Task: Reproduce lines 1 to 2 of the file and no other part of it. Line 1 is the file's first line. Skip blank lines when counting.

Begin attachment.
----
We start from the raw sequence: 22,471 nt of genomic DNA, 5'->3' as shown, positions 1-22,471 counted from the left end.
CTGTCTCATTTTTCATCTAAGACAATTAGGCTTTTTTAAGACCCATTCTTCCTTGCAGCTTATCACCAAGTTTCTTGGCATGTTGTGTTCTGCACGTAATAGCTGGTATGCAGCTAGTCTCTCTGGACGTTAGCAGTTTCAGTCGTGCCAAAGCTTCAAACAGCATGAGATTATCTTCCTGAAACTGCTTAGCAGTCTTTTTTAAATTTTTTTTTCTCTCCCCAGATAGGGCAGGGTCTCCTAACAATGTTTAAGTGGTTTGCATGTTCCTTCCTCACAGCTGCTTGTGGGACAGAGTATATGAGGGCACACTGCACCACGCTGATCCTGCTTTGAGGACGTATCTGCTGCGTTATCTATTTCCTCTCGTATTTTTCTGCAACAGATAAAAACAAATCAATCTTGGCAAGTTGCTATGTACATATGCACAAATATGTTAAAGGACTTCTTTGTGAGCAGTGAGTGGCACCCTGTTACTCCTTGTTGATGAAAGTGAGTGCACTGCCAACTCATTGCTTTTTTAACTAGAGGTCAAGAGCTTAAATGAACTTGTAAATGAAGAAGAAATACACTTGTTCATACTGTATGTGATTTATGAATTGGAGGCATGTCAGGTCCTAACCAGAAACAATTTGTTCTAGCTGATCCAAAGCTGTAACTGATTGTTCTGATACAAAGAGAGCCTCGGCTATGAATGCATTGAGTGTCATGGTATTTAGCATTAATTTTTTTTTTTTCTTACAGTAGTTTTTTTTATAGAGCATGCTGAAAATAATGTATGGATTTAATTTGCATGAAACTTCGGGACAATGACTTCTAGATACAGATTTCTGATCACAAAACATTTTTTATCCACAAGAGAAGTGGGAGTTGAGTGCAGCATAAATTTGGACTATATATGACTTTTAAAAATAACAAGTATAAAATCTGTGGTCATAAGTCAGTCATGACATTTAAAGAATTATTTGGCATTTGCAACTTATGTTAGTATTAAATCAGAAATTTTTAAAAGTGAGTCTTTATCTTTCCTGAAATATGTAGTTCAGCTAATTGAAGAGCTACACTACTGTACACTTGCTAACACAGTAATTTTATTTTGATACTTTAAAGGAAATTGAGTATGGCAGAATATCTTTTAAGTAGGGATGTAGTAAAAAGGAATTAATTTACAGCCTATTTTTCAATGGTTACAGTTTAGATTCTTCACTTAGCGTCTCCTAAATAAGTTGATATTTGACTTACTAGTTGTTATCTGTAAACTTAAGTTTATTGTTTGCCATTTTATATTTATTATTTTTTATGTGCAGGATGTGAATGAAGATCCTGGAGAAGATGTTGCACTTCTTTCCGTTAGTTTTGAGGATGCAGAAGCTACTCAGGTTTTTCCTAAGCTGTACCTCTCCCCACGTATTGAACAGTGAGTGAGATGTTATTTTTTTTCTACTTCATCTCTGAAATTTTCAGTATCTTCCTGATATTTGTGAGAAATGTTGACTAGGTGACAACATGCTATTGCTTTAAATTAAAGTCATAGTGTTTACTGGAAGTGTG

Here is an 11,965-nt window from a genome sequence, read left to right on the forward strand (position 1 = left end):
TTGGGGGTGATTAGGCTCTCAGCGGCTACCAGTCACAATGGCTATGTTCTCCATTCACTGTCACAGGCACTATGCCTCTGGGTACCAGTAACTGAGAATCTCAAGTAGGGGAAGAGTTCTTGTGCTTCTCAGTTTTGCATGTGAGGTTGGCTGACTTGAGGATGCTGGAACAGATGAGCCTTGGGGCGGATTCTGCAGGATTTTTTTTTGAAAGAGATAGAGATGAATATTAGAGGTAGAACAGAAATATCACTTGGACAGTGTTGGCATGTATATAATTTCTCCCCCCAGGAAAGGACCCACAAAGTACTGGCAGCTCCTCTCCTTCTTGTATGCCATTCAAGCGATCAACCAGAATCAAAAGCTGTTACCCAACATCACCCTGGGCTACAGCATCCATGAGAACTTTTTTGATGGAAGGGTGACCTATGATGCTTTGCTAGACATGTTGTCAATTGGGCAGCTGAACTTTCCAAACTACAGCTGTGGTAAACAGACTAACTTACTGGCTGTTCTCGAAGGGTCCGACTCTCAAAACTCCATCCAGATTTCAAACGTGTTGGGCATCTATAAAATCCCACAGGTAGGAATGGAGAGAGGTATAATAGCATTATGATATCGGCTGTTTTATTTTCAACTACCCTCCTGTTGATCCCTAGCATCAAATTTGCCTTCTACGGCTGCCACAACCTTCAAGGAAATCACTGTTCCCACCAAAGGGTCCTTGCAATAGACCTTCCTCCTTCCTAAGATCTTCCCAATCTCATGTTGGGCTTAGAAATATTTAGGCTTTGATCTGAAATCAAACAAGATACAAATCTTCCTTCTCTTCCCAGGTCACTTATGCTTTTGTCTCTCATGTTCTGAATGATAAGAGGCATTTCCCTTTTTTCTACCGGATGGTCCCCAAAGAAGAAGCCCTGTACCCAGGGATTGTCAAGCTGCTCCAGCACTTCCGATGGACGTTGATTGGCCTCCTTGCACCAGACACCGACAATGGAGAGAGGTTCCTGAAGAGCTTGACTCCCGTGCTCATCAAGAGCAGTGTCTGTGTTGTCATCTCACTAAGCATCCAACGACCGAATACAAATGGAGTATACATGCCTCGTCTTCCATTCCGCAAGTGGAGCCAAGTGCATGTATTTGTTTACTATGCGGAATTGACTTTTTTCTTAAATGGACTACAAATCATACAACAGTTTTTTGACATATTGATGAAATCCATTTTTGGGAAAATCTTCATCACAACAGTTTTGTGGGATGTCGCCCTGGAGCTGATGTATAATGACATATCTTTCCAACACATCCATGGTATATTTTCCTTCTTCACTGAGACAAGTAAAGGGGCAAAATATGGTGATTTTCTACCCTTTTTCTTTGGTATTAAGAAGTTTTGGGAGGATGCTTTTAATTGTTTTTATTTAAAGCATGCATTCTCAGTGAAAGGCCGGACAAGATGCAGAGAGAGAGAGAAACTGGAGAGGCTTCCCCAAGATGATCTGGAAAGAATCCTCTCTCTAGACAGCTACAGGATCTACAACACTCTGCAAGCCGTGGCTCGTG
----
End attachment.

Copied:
We start from the raw sequence: 22,471 nt of genomic DNA, 5'->3' as shown, positions 1-22,471 counted from the left end.
CTGTCTCATTTTTCATCTAAGACAATTAGGCTTTTTTAAGACCCATTCTTCCTTGCAGCTTATCACCAAGTTTCTTGGCATGTTGTGTTCTGCACGTAATAGCTGGTATGCAGCTAGTCTCTCTGGACGTTAGCAGTTTCAGTCGTGCCAAAGCTTCAAACAGCATGAGATTATCTTCCTGAAACTGCTTAGCAGTCTTTTTTAAATTTTTTTTTCTCTCCCCAGATAGGGCAGGGTCTCCTAACAATGTTTAAGTGGTTTGCATGTTCCTTCCTCACAGCTGCTTGTGGGACAGAGTATATGAGGGCACACTGCACCACGCTGATCCTGCTTTGAGGACGTATCTGCTGCGTTATCTATTTCCTCTCGTATTTTTCTGCAACAGATAAAAACAAATCAATCTTGGCAAGTTGCTATGTACATATGCACAAATATGTTAAAGGACTTCTTTGTGAGCAGTGAGTGGCACCCTGTTACTCCTTGTTGATGAAAGTGAGTGCACTGCCAACTCATTGCTTTTTTAACTAGAGGTCAAGAGCTTAAATGAACTTGTAAATGAAGAAGAAATACACTTGTTCATACTGTATGTGATTTATGAATTGGAGGCATGTCAGGTCCTAACCAGAAACAATTTGTTCTAGCTGATCCAAAGCTGTAACTGATTGTTCTGATACAAAGAGAGCCTCGGCTATGAATGCATTGAGTGTCATGGTATTTAGCATTAATTTTTTTTTTTTCTTACAGTAGTTTTTTTTATAGAGCATGCTGAAAATAATGTATGGATTTAATTTGCATGAAACTTCGGGACAATGACTTCTAGATACAGATTTCTGATCACAAAACATTTTTTATCCACAAGAGAAGTGGGAGTTGAGTGCAGCATAAATTTGGACTATATATGACTTTTAAAAATAACAAGTATAAAATCTGTGGTCATAAGTCAGTCATGACATTTAAAGAATTATTTGGCATTTGCAACTTATGTTAGTATTAAATCAGAAATTTTTAAAAGTGAGTCTTTATCTTTCCTGAAATATGTAGTTCAGCTAATTGAAGAGCTACACTACTGTACACTTGCTAACACAGTAATTTTATTTTGATACTTTAAAGGAAATTGAGTATGGCAGAATATCTTTTAAGTAGGGATGTAGTAAAAAGGAATTAATTTACAGCCTATTTTTCAATGGTTACAGTTTAGATTCTTCACTTAGCGTCTCCTAAATAAGTTGATATTTGACTTACTAGTTGTTATCTGTAAACTTAAGTTTATTGTTTGCCATTTTATATTTATTATTTTTTATGTGCAGGATGTGAATGAAGATCCTGGAGAAGATGTTGCACTTCTTTCCGTTAGTTTTGAGGATGCAGAAGCTACTCAGGTTTTTCCTAAGCTGTACCTCTCCCCACGTATTGAACAGTGAGTGAGATGTTATTTTTTTTCTACTTCATCTCTGAAATTTTCAGTATCTTCCTGATATTTGTGAGAAATGTTGACTAGGTGACAACATGCTATTGCTTTAAATTAAAGTCATAGTGTTTACTGGAAGTGTG